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Old 03-03-2018, 08:27 PM   #10
Dennis A. Livesey
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Join Date: May 2007
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The responses here land solidly on the conservative, journalistic, document dogma side. In other words, a photograph cannot be enjoyed unless reality grounded. Fair enough.

Just so you know, I am not speaking of adding/removing objects to a photo. That kind of "Photoshopping" is not what I am interested in.

I am interested in using all sliders in Lightroom to achieve a response from a viewer. I wish to do whatever it takes to achieve the mood or emotion I am trying to convey.

For me, the reaction I am looking for is like the one from someone who has never taken a photograph in their life and views the image for the first time. I don't want them to bring preconceptions, or knowledge of how the image must have been made, et all, for all of that is irrelevant. The image must exist to be or mean something. It must "be" in order not to waste the viewers time.

Like every artist, I work to please myself. However, I do realize that if I wish recognition or remuneration, I do have to consider if my work is reaching people. I accept that I may have to compromise or go in another direction if my work, in a word, flops.

I went to two NYC galleries the other day. At one, the artist used a camera to make beautiful, stunning images. The photographer, Murray Fredericks, says he did no manipulation of the Photoshop kind, just normal processing. They looked like paintings.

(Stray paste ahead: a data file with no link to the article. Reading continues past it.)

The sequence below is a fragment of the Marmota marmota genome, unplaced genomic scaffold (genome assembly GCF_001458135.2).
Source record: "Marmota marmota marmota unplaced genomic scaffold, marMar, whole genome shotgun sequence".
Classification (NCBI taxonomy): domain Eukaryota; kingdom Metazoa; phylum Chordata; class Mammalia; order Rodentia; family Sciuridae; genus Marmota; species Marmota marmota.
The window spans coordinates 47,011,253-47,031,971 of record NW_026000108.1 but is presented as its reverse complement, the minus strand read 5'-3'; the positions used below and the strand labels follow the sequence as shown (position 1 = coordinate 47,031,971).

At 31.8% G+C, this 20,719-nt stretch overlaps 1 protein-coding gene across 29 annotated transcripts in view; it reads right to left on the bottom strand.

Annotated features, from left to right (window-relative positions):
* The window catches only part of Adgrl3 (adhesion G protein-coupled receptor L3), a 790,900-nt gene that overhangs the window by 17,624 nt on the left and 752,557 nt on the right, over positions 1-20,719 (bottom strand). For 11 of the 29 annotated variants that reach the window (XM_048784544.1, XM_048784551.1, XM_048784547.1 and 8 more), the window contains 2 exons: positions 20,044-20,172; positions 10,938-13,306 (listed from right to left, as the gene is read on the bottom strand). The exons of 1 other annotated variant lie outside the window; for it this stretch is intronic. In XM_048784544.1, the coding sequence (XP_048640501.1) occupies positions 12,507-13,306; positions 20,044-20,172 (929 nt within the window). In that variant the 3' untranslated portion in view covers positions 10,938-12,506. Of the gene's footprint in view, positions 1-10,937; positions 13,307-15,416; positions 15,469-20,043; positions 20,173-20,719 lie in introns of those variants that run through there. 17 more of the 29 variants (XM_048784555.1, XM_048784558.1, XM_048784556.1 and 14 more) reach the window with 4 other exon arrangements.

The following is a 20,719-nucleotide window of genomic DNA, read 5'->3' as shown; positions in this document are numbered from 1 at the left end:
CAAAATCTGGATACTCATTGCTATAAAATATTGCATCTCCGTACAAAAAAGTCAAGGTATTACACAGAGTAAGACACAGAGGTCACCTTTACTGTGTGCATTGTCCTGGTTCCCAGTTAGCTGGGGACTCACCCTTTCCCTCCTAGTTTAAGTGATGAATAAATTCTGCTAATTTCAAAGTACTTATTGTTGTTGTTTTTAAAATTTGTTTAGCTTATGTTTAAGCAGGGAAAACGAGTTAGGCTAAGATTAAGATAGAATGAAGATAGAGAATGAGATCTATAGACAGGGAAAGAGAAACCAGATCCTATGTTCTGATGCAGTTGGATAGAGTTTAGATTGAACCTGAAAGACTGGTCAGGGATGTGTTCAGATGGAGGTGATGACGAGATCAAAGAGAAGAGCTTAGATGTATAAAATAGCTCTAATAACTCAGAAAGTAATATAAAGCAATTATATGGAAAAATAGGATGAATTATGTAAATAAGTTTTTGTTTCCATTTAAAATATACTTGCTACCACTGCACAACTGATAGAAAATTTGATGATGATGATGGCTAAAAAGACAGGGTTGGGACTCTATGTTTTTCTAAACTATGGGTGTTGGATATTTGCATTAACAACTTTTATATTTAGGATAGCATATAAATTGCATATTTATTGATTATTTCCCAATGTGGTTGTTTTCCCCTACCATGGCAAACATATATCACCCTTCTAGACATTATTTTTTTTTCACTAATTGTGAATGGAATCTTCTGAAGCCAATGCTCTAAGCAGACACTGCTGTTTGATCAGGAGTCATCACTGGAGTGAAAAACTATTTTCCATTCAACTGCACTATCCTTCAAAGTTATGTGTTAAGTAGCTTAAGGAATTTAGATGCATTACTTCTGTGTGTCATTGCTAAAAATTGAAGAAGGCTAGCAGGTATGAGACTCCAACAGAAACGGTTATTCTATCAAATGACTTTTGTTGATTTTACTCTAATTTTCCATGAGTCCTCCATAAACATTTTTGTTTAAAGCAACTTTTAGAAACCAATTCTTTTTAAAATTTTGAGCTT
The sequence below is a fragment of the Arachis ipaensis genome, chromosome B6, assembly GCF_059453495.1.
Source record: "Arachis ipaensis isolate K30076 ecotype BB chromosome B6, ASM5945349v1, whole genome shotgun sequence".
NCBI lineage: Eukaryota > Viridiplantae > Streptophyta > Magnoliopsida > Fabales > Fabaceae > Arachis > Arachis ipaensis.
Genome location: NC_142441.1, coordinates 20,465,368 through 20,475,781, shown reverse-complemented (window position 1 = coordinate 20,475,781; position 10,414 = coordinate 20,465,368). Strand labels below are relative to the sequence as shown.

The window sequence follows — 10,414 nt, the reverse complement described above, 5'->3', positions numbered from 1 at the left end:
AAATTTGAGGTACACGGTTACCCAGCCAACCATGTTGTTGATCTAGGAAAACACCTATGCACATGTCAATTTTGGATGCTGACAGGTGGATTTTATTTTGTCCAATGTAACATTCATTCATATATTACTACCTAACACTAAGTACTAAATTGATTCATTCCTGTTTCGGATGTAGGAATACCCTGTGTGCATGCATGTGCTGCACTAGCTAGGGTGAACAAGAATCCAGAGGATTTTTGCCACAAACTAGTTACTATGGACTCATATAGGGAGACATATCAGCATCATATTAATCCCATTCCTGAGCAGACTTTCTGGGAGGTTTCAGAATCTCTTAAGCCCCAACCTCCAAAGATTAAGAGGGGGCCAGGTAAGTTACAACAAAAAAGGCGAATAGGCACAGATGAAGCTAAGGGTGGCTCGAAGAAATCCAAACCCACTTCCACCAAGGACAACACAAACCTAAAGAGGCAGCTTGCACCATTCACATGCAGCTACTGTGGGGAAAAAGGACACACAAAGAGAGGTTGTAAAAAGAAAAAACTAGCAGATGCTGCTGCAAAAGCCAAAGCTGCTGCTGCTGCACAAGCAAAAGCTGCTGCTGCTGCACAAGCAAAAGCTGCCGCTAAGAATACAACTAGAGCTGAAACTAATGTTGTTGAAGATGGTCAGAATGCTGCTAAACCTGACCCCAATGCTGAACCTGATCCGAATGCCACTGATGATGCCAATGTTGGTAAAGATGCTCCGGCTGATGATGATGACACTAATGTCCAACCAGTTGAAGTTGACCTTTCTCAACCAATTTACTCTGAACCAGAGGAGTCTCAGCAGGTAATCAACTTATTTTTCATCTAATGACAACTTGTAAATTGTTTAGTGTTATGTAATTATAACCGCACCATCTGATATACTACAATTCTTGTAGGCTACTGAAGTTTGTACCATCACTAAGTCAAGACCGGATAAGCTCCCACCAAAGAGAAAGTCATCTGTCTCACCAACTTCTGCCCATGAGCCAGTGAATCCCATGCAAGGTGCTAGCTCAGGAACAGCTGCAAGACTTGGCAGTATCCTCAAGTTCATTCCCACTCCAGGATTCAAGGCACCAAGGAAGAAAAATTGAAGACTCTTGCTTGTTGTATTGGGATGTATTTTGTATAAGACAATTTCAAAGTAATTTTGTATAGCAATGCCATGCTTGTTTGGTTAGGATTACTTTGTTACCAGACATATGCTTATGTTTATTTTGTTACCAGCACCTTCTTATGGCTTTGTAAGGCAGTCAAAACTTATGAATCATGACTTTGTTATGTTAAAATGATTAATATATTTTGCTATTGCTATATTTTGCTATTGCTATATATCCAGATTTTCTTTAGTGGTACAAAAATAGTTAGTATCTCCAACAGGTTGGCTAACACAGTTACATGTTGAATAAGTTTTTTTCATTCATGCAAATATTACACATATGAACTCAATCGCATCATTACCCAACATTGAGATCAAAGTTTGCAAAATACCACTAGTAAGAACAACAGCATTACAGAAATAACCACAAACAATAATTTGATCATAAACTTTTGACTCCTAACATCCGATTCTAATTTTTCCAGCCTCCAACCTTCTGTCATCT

http://www.robertmann.com/current/

Later I went to see two new works by Adam Normandin. They are paintings that look like photographs.

http://www.bernarduccigallery.com/ar...dex.php?aid=78

So if what I do falls into what you call illustration, that is a compliment for it means to me that I am getting closer to what I want to do.

Ultimately for me, whether it is a photo or painting or illustration is beside the point. What is the point is creating a response in the viewer.

Last thought, if you wish to get better as a rail photographer, sure, look at other rail shooters, particularly when starting out. However, in order to grow look beyond rail. First look to landscape photographers, then sports, then portraits, even wedding or street. Then go even further, to the fine arts, to painting, to dance, to cinema, even writing. Be inspired by whatever you can find. Then you can grow.

“If you want to make more interesting pictures, become a more interesting person.” – Jay Maisel
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Dennis

I Foam Therefore I Am.

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I am on Flickr as well:

"Dennis is such a God, he could do that with a camera obscura and some homemade acetate." Holloran Grade

"To me it looks drawn in in Paintshop. It looks like a puddle of orange on the sky." SFO777
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